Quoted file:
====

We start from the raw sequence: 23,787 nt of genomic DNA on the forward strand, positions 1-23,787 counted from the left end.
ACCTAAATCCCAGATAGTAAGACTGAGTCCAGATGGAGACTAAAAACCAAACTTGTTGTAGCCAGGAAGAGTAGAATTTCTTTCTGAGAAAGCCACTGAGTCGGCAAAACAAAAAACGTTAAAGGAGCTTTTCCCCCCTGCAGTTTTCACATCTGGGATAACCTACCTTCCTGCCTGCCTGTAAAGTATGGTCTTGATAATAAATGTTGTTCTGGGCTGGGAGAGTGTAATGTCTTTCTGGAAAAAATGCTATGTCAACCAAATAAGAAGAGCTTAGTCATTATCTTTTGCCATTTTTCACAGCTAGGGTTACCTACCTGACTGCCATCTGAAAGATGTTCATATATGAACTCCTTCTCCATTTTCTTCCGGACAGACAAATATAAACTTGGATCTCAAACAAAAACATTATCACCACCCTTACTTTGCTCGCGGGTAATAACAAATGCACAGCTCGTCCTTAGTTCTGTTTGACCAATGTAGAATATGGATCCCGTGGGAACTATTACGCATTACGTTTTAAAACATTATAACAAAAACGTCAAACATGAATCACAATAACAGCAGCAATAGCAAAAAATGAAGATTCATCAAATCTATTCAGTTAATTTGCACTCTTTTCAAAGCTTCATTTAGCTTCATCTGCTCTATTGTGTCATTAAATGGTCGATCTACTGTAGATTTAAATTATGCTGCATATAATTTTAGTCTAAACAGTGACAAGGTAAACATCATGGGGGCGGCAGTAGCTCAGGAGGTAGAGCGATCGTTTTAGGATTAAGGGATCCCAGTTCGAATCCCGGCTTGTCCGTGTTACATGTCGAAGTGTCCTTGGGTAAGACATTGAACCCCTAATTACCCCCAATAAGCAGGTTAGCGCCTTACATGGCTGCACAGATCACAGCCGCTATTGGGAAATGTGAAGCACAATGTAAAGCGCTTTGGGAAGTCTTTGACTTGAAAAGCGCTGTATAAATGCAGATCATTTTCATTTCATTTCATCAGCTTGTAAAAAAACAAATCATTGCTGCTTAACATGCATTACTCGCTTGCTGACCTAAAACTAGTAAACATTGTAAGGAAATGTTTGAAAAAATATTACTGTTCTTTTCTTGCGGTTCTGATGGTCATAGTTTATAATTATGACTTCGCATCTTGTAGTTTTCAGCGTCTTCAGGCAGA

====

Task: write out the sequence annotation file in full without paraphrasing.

We start from the raw sequence: 23,787 nt of genomic DNA on the forward strand, positions 1-23,787 counted from the left end.
ACCTAAATCCCAGATAGTAAGACTGAGTCCAGATGGAGACTAAAAACCAAACTTGTTGTAGCCAGGAAGAGTAGAATTTCTTTCTGAGAAAGCCACTGAGTCGGCAAAACAAAAAACGTTAAAGGAGCTTTTCCCCCCTGCAGTTTTCACATCTGGGATAACCTACCTTCCTGCCTGCCTGTAAAGTATGGTCTTGATAATAAATGTTGTTCTGGGCTGGGAGAGTGTAATGTCTTTCTGGAAAAAATGCTATGTCAACCAAATAAGAAGAGCTTAGTCATTATCTTTTGCCATTTTTCACAGCTAGGGTTACCTACCTGACTGCCATCTGAAAGATGTTCATATATGAACTCCTTCTCCATTTTCTTCCGGACAGACAAATATAAACTTGGATCTCAAACAAAAACATTATCACCACCCTTACTTTGCTCGCGGGTAATAACAAATGCACAGCTCGTCCTTAGTTCTGTTTGACCAATGTAGAATATGGATCCCGTGGGAACTATTACGCATTACGTTTTAAAACATTATAACAAAAACGTCAAACATGAATCACAATAACAGCAGCAATAGCAAAAAATGAAGATTCATCAAATCTATTCAGTTAATTTGCACTCTTTTCAAAGCTTCATTTAGCTTCATCTGCTCTATTGTGTCATTAAATGGTCGATCTACTGTAGATTTAAATTATGCTGCATATAATTTTAGTCTAAACAGTGACAAGGTAAACATCATGGGGGCGGCAGTAGCTCAGGAGGTAGAGCGATCGTTTTAGGATTAAGGGATCCCAGTTCGAATCCCGGCTTGTCCGTGTTACATGTCGAAGTGTCCTTGGGTAAGACATTGAACCCCTAATTACCCCCAATAAGCAGGTTAGCGCCTTACATGGCTGCACAGATCACAGCCGCTATTGGGAAATGTGAAGCACAATGTAAAGCGCTTTGGGAAGTCTTTGACTTGAAAAGCGCTGTATAAATGCAGATCATTTTCATTTCATTTCATCAGCTTGTAAAAAAACAAATCATTGCTGCTTAACATGCATTACTCGCTTGCTGACCTAAAACTAGTAAACATTGTAAGGAAATGTTTGAAAAAATATTACTGTTCTTTTCTTGCGGTTCTGATGGTCATAGTTTATAATTATGACTTCGCATCTTGTAGTTTTCAGCGTCTTCAGGCAGA